Cobra Gold 2009: Building trust high on the agenda
February 11, 2009
GULF OF THAILAND, Thailand — From its serene northern mountains dotted with Buddhist temples to the lowland coastal plains lined with coconut plantations, Thailand this week is covered with a thick haze and nearly 7,000 U.S. troops — joined by more than 4,000 others from Thailand, Japan, Indonesia and Singapore — who have come for the 28th annual Cobra Gold exercise.
After weeks of preparation, the joint, multinational exercise which ranges from amphibious assaults to humanitarian evacuations is under way at more than a dozen locations across the kingdom and over the sapphire blue waters off its famous tropical beaches.
As field exercises commenced this week, Lt. Gen. Benjamin Mixon, commanding general of U.S. Army Pacific, allowed Stars and Stripes to ride shotgun with him and USARPAC Command Sgt. Maj. Joseph Zettlemoyer as they toured field sites with U.S. and foreign commanders.
For Mixon, this Cobra Gold has two objectives: to teach coalition warfare and provide tactical training. U.S. servicemembers of all ranks are working alongside Southeast Asian militaries to break down cultural barriers and build up trust in each other’s capabilities, he said.
"It’s all about relationships," Mixon said Monday, aboard his UC-35, an executive jet that brought the general from Joint Task Force headquarters in Chiang Mai to the southern Thai air base of Utapao. "If you don’t work through that, you’re not going to be able to do that on the fly."
From staff-level training simulations held in hotel ballrooms to coalition live-fire exercises in the field, the five-nation coalition trains to be ready for the real deal.
But Cobra Gold is also an open show of force capabilities that, according to Mixon, demonstrates the U.S. continues to have strong, capable allies in the region.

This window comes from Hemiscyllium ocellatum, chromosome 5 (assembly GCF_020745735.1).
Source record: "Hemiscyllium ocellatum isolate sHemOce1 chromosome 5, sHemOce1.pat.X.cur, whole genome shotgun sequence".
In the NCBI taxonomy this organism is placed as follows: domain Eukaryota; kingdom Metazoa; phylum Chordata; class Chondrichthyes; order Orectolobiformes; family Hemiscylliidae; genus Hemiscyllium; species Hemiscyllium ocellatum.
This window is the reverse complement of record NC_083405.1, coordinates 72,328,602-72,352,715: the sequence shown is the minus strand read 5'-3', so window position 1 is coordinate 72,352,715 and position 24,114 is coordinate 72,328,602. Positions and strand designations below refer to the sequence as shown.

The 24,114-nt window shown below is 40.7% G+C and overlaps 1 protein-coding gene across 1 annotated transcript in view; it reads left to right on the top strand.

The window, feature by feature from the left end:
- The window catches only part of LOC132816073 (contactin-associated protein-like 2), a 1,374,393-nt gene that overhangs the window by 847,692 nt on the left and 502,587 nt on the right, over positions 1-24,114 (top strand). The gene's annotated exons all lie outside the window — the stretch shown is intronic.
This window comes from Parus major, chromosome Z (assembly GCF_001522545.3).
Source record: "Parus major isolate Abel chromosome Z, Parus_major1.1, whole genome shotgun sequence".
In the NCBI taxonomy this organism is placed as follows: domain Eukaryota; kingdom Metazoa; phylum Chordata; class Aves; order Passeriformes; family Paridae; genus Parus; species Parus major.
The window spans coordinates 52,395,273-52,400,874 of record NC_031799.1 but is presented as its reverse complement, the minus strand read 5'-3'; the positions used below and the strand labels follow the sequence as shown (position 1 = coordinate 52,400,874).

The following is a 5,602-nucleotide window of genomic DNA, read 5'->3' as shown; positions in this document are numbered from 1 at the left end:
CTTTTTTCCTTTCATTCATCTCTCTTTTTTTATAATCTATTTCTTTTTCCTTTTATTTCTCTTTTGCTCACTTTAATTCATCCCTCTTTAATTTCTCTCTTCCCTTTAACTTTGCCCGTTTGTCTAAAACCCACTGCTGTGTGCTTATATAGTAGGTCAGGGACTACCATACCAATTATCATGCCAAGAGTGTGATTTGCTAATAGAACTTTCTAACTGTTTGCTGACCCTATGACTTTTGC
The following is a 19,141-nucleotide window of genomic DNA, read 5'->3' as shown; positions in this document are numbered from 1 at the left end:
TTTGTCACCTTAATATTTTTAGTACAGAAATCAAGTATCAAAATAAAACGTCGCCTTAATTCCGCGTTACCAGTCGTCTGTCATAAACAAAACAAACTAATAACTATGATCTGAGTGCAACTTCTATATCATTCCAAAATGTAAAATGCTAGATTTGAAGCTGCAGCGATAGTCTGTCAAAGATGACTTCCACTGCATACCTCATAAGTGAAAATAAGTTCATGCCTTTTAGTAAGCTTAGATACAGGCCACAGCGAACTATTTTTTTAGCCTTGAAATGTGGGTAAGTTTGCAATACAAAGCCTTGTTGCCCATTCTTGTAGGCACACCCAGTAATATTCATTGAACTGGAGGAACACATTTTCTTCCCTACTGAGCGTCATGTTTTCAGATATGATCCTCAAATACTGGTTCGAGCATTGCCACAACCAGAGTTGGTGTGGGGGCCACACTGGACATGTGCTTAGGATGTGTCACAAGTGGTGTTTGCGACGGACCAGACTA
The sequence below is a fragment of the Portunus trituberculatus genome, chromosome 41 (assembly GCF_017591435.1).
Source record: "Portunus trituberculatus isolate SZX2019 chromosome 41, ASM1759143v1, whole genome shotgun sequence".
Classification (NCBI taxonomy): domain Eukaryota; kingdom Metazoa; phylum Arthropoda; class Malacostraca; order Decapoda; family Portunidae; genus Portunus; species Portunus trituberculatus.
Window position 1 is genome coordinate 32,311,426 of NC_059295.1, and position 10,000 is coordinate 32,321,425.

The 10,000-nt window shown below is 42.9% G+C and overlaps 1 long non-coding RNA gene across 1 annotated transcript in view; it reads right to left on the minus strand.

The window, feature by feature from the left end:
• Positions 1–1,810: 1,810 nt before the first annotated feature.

"It shows the U.S. commitment to stability and security in the area. That’s an important strategic message [to send]," the three-star general said.
Among those to receive that message include Thailand, Singapore, the Philippines and adjacent Burma, all of which are dealing with internal conflicts or insurgencies. This year, Thailand expressed interest in learning counter-IED training, Mixon said, after coming across such devices planted by separatist insurgents in the south.
To that end, Cobra Gold trains participants to be effective coalition partners who could, if only eventually, take the lead in regional crises.
From Utapao, an MH-60S Knighthawk helicopter brought Mixon aboard the USS Essex, the forward-deployed amphibious assault ship out of Sasebo Naval Base, Japan, that has come to the gulf as the centerpiece of the naval and Marine components of the exercise.
Aboard the Essex, a small aircraft carrier with a huge back door for deploying landing craft, Mixon was briefed by Capt. Donald Schmieley, commodore; and Col. Paul Damren, commanding officer of the 31st Marine Expeditionary Unit, about their capabilities in place for the exercise.
Capt. K.B. Canady led Mixon on a tour of the ship, joined by Rear Admiral Richard Landolt, Commander of the Amphibious Force, 7th Fleet, out of Okinawa. The highlight came with a Marine LCAC hovercraft entering the Essex’s open rear well, its fans whipping the winds so hard that huge paint chips peeled off the Essex’s inner walls. Later in the week, the craft will ferry Marines to the beaches where they will move inland to pick up Japanese role-playing evacuees of a mock coup, process them, and bring them safely to the ship.
Cobra Gold runs through Feb. 17 with mock United Nations peacekeeping operations and humanitarian missions, practice coalition amphibious assaults, and combined headquarters staff training.